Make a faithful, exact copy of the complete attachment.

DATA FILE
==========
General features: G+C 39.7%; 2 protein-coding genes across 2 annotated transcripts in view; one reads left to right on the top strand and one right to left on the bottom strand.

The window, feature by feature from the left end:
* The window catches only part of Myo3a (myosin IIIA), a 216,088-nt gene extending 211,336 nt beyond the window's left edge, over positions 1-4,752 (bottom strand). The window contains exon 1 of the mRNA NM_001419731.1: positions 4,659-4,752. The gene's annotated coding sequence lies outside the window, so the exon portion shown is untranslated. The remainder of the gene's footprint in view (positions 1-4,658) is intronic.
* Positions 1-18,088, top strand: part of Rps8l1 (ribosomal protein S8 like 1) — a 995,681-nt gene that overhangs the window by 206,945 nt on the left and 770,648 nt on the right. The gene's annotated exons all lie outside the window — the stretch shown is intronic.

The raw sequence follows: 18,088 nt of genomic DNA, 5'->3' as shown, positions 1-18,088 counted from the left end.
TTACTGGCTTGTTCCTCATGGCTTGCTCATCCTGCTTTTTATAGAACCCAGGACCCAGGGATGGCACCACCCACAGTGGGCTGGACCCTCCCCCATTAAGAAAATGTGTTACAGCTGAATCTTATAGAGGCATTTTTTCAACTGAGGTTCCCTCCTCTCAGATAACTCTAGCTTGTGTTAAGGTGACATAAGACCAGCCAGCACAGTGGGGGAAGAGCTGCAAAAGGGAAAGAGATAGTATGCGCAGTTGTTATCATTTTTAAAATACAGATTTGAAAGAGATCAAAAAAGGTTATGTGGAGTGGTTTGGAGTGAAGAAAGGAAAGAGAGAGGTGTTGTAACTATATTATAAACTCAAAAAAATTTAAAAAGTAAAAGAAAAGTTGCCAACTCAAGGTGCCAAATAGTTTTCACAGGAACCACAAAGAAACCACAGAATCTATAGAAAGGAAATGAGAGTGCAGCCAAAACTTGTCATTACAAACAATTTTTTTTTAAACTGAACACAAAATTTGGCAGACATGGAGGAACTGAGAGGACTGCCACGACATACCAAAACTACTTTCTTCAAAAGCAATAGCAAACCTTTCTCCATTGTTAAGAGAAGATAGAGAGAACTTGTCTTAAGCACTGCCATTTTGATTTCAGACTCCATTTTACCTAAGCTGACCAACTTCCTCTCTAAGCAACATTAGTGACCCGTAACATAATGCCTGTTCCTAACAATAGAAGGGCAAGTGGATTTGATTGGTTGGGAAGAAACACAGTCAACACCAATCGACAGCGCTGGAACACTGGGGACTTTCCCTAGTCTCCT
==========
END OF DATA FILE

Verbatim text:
General features: G+C 39.7%; 2 protein-coding genes across 2 annotated transcripts in view; one reads left to right on the top strand and one right to left on the bottom strand.

The window, feature by feature from the left end:
* The window catches only part of Myo3a (myosin IIIA), a 216,088-nt gene extending 211,336 nt beyond the window's left edge, over positions 1-4,752 (bottom strand). The window contains exon 1 of the mRNA NM_001419731.1: positions 4,659-4,752. The gene's annotated coding sequence lies outside the window, so the exon portion shown is untranslated. The remainder of the gene's footprint in view (positions 1-4,658) is intronic.
* Positions 1-18,088, top strand: part of Rps8l1 (ribosomal protein S8 like 1) — a 995,681-nt gene that overhangs the window by 206,945 nt on the left and 770,648 nt on the right. The gene's annotated exons all lie outside the window — the stretch shown is intronic.

The raw sequence follows: 18,088 nt of genomic DNA, 5'->3' as shown, positions 1-18,088 counted from the left end.
TTACTGGCTTGTTCCTCATGGCTTGCTCATCCTGCTTTTTATAGAACCCAGGACCCAGGGATGGCACCACCCACAGTGGGCTGGACCCTCCCCCATTAAGAAAATGTGTTACAGCTGAATCTTATAGAGGCATTTTTTCAACTGAGGTTCCCTCCTCTCAGATAACTCTAGCTTGTGTTAAGGTGACATAAGACCAGCCAGCACAGTGGGGGAAGAGCTGCAAAAGGGAAAGAGATAGTATGCGCAGTTGTTATCATTTTTAAAATACAGATTTGAAAGAGATCAAAAAAGGTTATGTGGAGTGGTTTGGAGTGAAGAAAGGAAAGAGAGAGGTGTTGTAACTATATTATAAACTCAAAAAAATTTAAAAAGTAAAAGAAAAGTTGCCAACTCAAGGTGCCAAATAGTTTTCACAGGAACCACAAAGAAACCACAGAATCTATAGAAAGGAAATGAGAGTGCAGCCAAAACTTGTCATTACAAACAATTTTTTTTTAAACTGAACACAAAATTTGGCAGACATGGAGGAACTGAGAGGACTGCCACGACATACCAAAACTACTTTCTTCAAAAGCAATAGCAAACCTTTCTCCATTGTTAAGAGAAGATAGAGAGAACTTGTCTTAAGCACTGCCATTTTGATTTCAGACTCCATTTTACCTAAGCTGACCAACTTCCTCTCTAAGCAACATTAGTGACCCGTAACATAATGCCTGTTCCTAACAATAGAAGGGCAAGTGGATTTGATTGGTTGGGAAGAAACACAGTCAACACCAATCGACAGCGCTGGAACACTGGGGACTTTCCCTAGTCTCCT